Black women will finally be inducted into the National Inventors Hall of Fame.
According to CNN, Marian Croak and the late Dr. Patricia Bath will be joining the next class of inductees — alongside the creators of ibuprofen, the Super Soaker toy and the sports bra. Croak and Bath will become the first Black women to earn a spot in the prestigious group.
Croak, who is currently a vice president at Google, invented Voice over Internet Protocol (VoIP), which allows users to make calls over the internet rather than a phone line. She also holds over 200 patents. “I find that it inspires people when they see someone who looks like themselves on some dimension, and I’m proud to offer that type of representation,” she said earlier this month, while speaking about the induction.
Bath, who passed away in 2019, created a device that was used in surgeries to easily extract cataracts. She was also the first Black woman doctor to receive a patent, the first woman chair of an ophthalmology residency program, the first woman staff member of the ophthalmology department at UCLA and one of the first researchers to determine that glaucoma disproportionately affected Black people.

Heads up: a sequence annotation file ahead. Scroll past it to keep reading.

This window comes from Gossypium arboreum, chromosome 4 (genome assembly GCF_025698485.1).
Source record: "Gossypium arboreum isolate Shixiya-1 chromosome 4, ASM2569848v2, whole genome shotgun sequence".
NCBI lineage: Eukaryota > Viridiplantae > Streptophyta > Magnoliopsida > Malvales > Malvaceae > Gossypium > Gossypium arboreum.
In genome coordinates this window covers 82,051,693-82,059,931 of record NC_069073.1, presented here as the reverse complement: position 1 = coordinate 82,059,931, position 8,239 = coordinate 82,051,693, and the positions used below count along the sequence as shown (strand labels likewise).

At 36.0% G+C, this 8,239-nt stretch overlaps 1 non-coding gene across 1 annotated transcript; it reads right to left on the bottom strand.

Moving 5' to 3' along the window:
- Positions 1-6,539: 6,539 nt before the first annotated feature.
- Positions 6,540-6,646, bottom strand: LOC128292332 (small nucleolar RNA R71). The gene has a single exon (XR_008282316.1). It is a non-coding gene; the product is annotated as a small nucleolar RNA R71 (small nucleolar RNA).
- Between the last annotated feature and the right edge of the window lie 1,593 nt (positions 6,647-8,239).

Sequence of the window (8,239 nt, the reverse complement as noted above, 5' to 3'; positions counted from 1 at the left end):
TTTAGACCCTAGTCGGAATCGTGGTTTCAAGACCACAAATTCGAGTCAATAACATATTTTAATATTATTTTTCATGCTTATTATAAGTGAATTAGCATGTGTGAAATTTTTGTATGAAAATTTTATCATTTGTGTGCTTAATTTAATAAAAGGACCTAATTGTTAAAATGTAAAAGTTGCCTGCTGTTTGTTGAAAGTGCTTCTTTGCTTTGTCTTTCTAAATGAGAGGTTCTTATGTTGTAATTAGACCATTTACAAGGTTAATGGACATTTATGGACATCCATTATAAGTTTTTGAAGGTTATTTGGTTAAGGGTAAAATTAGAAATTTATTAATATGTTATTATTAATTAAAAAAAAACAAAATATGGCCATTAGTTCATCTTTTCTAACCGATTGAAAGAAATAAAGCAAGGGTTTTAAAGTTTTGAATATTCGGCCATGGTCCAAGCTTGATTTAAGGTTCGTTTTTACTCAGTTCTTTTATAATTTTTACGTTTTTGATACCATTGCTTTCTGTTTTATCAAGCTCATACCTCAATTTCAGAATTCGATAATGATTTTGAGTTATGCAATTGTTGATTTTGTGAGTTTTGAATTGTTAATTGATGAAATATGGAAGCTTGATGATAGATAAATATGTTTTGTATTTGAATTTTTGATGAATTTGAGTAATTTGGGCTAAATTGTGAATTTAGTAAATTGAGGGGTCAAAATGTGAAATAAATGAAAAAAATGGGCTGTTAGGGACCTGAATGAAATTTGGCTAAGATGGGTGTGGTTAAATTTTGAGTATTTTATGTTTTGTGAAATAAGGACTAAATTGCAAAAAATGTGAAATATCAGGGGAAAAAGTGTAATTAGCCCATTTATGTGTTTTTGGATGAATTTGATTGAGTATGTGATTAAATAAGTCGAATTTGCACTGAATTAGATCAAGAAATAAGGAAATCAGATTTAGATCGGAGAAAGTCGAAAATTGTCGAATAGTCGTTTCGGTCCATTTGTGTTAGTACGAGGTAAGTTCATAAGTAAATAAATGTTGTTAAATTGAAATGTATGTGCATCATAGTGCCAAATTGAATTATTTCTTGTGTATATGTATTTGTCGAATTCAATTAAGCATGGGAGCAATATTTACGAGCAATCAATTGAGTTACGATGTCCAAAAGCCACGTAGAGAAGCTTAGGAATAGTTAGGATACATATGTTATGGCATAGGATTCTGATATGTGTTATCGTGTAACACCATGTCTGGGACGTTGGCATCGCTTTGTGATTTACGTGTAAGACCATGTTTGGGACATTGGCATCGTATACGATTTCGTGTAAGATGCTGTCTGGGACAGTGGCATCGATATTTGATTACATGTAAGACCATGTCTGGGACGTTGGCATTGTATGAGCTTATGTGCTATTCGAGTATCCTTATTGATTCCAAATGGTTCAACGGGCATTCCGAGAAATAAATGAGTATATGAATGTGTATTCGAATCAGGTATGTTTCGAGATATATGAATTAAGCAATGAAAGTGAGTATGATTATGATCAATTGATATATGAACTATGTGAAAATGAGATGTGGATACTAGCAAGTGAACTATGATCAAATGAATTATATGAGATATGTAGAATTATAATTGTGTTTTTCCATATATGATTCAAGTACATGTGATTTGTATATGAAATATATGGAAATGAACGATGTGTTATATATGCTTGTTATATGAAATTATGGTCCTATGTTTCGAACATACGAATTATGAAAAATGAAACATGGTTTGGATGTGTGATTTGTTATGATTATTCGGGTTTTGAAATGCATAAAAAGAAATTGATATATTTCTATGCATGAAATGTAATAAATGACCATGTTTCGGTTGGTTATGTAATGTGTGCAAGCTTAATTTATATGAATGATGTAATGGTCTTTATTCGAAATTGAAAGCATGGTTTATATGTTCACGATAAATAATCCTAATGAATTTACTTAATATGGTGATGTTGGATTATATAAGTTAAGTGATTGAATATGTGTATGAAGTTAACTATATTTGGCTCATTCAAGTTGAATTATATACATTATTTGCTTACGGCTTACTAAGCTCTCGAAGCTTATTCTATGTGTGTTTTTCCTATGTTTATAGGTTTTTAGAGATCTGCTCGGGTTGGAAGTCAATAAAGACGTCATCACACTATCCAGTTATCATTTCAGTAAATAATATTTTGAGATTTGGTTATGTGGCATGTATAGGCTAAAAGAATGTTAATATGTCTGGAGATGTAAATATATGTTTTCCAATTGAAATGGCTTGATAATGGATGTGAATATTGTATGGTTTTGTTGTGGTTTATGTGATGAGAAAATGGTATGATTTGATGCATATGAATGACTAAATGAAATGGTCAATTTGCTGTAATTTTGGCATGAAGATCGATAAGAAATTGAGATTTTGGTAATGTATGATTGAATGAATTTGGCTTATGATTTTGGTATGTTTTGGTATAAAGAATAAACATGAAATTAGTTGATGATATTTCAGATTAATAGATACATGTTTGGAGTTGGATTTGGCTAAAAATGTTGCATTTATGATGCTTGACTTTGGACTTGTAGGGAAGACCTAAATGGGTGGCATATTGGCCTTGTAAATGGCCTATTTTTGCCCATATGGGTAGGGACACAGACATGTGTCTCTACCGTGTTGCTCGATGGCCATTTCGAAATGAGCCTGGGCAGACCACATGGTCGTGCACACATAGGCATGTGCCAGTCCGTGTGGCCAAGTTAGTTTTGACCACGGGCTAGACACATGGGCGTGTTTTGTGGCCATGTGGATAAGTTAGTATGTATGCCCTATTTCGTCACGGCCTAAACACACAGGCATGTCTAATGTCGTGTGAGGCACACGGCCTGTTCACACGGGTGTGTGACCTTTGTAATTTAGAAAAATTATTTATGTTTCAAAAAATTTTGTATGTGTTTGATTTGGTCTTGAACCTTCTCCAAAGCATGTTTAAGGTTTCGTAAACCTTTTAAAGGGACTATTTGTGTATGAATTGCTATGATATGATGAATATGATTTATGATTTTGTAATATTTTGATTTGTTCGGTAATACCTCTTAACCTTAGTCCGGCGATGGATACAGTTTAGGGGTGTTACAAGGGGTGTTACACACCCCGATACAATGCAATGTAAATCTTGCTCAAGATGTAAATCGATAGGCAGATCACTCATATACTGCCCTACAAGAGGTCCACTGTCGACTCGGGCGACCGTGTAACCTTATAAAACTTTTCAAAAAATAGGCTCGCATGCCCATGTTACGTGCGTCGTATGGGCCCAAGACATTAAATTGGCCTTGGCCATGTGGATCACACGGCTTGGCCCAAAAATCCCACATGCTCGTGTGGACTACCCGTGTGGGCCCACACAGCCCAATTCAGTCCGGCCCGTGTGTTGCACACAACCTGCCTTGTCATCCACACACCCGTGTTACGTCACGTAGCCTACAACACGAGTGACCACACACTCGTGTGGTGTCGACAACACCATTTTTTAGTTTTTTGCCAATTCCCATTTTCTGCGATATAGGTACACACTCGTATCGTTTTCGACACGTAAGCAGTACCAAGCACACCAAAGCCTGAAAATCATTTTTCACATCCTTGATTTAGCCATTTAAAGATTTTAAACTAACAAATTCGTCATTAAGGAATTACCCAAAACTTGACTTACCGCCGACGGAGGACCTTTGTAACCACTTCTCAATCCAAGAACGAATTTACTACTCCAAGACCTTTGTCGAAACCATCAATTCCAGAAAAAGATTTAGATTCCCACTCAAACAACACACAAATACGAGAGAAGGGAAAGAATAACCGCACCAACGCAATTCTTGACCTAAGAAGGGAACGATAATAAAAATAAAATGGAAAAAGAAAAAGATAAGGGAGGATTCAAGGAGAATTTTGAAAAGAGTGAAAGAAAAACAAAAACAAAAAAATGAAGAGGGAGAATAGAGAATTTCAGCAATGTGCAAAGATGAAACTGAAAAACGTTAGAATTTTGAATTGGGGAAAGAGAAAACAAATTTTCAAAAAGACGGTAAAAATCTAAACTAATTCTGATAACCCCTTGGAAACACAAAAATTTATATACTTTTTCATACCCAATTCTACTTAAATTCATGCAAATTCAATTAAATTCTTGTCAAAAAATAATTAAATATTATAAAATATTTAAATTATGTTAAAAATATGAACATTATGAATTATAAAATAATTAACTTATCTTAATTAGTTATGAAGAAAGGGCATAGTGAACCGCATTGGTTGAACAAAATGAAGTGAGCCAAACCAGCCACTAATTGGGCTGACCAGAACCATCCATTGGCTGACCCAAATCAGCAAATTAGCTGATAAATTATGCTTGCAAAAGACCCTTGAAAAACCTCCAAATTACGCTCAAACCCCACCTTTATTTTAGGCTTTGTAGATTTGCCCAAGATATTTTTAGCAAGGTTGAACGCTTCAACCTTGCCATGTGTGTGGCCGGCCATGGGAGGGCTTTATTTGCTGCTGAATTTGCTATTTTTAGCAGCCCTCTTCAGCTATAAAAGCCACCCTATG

Erika Jefferson, the founder of Black Women in Science and Engineering (BWISE), said their induction is “bittersweet” because Bath is no longer alive to receive the honor and it has taken almost 50 years for Black women to be inducted into the Hall of Fame.
“There are thousands of Patricia Baths and Marian Croaks that have blazed trails, but have not been ‘discovered’ yet,” Jefferson said. “It’s not enough to see these two phenomenal women get this award. There have to be advocacy systems in place to ensure they get the recognition and support that they deserve.”
There are 610 inductees in the National Inventors Hall of Fame, 48 of them are women and 30 of them are Black. There are even fewer Latino and Asian inventors, said Rini Paiva, executive vice president for selection and recognition at the National Inventors Hall of Fame. “We recognize we need more diversity among our inductees,” Paiva said. “But we are committed to taking steps to ensure we consistently honor Black inventors.”